Hi All,

While most Test Takers would approach this question with Algebra (which is fine), the numbers involved are relatively "easy", so you can get to the correct answer with a bit of Arithmetic and TESTing THE ANSWERS.

We're told that the starting ratio of majors:non-majors is 4:10, which means that the starting number of majors MUST be a multiple of 4, the starting number of non-majors MUST be a multiple of 10 and the total number of students MUST be a multiple of 14 (for every 14 total people, 4 are majors and 10 are non-majors).

We're told that by adding 2 more majors to the class, the ratio changes to 2:4. We're asked for the TOTAL number of students in the class.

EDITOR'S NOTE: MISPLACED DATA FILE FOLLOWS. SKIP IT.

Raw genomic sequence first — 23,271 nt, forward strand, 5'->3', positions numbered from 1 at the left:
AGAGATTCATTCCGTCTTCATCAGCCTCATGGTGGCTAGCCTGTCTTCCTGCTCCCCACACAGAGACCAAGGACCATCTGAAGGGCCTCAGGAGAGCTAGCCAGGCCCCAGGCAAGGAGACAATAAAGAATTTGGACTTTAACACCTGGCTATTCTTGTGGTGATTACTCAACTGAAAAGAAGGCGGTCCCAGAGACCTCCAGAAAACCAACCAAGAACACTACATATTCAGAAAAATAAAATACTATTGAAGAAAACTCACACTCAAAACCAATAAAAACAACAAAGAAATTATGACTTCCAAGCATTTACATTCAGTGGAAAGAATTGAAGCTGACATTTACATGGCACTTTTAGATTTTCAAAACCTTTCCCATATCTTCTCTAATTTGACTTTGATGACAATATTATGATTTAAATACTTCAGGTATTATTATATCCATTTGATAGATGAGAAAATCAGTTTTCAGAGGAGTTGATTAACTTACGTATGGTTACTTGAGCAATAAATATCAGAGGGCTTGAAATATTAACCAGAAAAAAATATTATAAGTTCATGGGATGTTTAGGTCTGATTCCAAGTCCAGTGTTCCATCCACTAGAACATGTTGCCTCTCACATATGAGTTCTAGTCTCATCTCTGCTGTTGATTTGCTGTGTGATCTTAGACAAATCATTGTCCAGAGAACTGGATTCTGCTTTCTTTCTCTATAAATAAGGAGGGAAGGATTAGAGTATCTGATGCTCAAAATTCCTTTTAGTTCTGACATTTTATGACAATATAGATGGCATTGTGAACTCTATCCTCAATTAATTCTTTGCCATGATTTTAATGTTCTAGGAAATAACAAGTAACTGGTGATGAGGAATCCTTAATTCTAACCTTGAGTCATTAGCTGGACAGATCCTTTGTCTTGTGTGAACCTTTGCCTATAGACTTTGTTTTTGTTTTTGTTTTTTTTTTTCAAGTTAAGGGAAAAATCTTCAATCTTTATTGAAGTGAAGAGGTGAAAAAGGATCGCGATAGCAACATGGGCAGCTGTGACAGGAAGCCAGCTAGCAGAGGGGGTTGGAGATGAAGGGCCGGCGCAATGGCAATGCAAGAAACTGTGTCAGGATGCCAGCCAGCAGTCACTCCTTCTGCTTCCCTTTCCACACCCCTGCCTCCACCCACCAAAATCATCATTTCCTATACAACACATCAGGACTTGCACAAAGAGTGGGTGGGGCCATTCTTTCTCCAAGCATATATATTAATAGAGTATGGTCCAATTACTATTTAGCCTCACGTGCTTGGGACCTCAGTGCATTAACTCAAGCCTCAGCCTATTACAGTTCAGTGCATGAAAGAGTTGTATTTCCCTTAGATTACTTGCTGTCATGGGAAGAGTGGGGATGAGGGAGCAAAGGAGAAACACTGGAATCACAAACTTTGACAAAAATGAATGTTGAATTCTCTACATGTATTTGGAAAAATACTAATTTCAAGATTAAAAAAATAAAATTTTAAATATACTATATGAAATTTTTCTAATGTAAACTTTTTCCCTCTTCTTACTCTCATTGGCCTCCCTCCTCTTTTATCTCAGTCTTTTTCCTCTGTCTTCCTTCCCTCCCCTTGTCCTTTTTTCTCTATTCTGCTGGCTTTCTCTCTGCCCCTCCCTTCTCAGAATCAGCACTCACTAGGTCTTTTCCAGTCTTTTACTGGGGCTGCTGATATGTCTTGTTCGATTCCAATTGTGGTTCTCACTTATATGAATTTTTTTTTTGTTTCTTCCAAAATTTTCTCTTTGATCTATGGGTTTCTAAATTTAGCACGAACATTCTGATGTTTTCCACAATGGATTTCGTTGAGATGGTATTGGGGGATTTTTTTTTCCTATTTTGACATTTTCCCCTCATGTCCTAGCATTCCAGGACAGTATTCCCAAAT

Normally, we would start with Answers B or D first, but here I'm going to start with A to show you the pattern in the answers...

Answer A: 14 total students

14 total

4 majors

10 non-majors

adding 2 majors gives us...

4+2 = 6 majors

10 non-majors

majors:non-majors is 6:10 = 3:5, which is NOT what we're looking for.

Eliminate Answer A

Answer B: 28 total students....notice how this is EXACTLY DOUBLE the number in Answer A.....this should make some of the math go faster....

28 total

8 majors

20 non-majors

adding 2 majors gives us...

8+2 = 10 majors

20 non-majors

majors:non-majors = 10:20 = 2:4, which IS a match for what we were told.

Final Answer:

GMAT assassins aren't born, they're made,

Rich

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Rich Cohen

Rich.C@empowergmat.com

http://www.empowergmat.com

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